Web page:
Empower DC, a grassroots community activist group, went to D.C. Superior Court March 29 to try to block D.C. Schools Chancellor Kaya Henderson’s plan to close 15 schools by 2014. The suit, filed on behalf of four parents of D.C. schools students, alleges that the school closings are a violation of civil rights and equal access to education because they disproportionately affect minority and special needs students.

If, after arguments that are to be conducted April 4, a temporary restraining order is granted, the plan to close schools would be halted for 10 days. A subsequent request for a preliminary injunction that would halt the plan was also submitted to delay the measure until D.C. Council members to vote on the plan before scheduled budget hearings May 22.

“The District of Columbia has a rich history in the courts of protecting equal access to education,” said Johnny Barnes, attorney for Empower DC and former executive director of the ACLU of the National Capital Area. “They’re not closing any schools “West of the Park”; the only schools they’re closing are all ‘East of the Park.’ Only two White students are affected by these school closures. All the rest are people of color, students with special education needs and students who live in low income neighborhoods.”

The suit states that more than 2,700 students will be affected by the school closings, more than 90 percent of them African-American, 82 percent from low-income households and 27 percent of them in need of special education.

The lawsuit is the first of what experts expect will be many similar lawsuits as parents of the urban poor in school districts across the country face similar threats of school closures in the name of budget balancing.

DCPS asserts that the scheduled school closings will save over $8.5 million which they plan to reinvest in student instruction. However, Empower DC says it feels the cost-cutting measure is unjustified in a city with a $417 million dollar budget surplus and limited academic progress.

“There’s unfortunately now a cycle in the city that they have closed schools. A notable round of schools closures appeared a couple of years ago in 2008 under Michelle Rhee,” said Daniel Del Pielago, education organizer for Empower DC.

“We haven’t seen any real improvement; we saw a loss of students and no real savings. That doesn’t lead us to believe that this round will be successful.”

Schools slated to close are: Sharpe Health and McFarland Middle School in Ward 4; Mamie D. Lee, Marshall Middle School, CHOICE at Hamilton, Spingarn High School and Spingarn STAY in Ward 5; Shaw Middle School at Garnett-Patterson and Prospect Learning Center in Ward 6; Davis Elementary School, Kenilworth Elementary School, Winston Educational Center and Ron Brown Middle School in Ward 7; and Ferebee-Hope Education Center and Mary Church Terrell-McGogney Elementary School in Ward 8.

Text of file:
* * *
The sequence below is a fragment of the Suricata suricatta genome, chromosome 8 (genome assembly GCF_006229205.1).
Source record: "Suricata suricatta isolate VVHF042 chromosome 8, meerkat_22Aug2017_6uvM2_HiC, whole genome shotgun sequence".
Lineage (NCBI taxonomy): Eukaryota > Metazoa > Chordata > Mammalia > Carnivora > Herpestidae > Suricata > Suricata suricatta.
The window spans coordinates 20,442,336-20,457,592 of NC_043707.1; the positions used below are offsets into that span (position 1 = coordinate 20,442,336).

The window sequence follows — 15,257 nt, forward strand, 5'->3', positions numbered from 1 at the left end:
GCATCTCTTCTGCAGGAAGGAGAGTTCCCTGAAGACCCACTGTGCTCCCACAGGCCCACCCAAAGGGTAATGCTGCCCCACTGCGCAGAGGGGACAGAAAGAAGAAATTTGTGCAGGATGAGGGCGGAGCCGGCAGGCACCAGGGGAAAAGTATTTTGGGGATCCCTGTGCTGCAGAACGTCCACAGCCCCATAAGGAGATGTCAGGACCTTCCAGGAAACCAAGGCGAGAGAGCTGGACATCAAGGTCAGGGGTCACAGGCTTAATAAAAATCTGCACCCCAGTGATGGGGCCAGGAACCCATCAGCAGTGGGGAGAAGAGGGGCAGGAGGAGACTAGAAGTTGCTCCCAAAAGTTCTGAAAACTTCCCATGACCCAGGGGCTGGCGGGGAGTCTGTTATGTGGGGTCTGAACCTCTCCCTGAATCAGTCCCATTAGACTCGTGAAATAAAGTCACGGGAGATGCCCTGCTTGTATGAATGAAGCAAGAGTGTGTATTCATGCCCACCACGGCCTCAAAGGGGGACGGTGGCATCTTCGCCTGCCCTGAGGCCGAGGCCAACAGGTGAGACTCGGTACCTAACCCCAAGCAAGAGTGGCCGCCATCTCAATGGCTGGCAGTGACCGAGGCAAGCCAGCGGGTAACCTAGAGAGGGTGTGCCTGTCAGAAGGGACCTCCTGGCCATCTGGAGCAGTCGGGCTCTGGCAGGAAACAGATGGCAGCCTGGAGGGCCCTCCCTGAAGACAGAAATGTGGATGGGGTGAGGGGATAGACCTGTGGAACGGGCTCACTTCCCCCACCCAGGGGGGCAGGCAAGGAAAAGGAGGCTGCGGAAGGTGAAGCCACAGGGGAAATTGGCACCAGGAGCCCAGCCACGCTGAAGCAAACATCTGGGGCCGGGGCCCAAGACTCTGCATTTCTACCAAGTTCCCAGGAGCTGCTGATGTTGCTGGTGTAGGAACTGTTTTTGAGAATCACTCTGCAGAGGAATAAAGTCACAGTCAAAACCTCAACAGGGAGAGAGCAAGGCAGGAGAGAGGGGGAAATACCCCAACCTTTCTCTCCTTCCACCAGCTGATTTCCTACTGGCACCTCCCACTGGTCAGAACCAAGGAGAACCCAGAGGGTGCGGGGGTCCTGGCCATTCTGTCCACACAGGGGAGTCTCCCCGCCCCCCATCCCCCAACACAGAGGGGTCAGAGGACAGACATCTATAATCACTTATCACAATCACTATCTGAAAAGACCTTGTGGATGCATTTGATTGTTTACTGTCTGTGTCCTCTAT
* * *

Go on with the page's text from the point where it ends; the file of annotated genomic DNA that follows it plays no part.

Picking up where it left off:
All of the schools are slated to close this school year with the exception of Mamie D. Lee and Sharpe Health, which are specifically for students with disabilities and special needs, and are scheduled to close in 2014. DCPS plans to move these students to River Terrace Elementary in Northeast.

Brenda Williams, a mother of four whose 8-year old daughter Bre-yah attends Sharpe Health and is severely disabled with muscular dystrophy and cerebral palsy, is concerned with the relocation.

“Where Sharpe Health is now, it’s beautiful, up on a hill,” said Williams, a plaintiff in the case. “You telling me you’re taking her from this picturesque place uptown and dropping her in the middle of River Terrace where there’s nothing.”

Some of Williams’ concerns about the relocation include potential environmental pollution from nearby auto businesses such as a car rental shop, cab repair shop and a gas station citing that many of these students have problems with asthma.

Marlece Turner’s son Ellington, 13, is an IEP (Individualized Education Program) student at McFarland Middle School. IEP students have learning disabilities and a team comes together to help them succeed academically. McFarland also serves their special education students with an autism program.

“I want the school to stay open, it is a good school.” Turner said. In recent years the school environment has changed with a newer principal, more male teachers and a variety of activities for her son and she feels, ”The principal has put the right people there for the kids to prosper.”

But, Turner is frustrated with school officials in this closing process sharing that, “I think they really don’t care. They don’t care about how we feel. I don’t think the mayor even cares, he’s been silent.” 


Teria Rogers

Special to the AFRO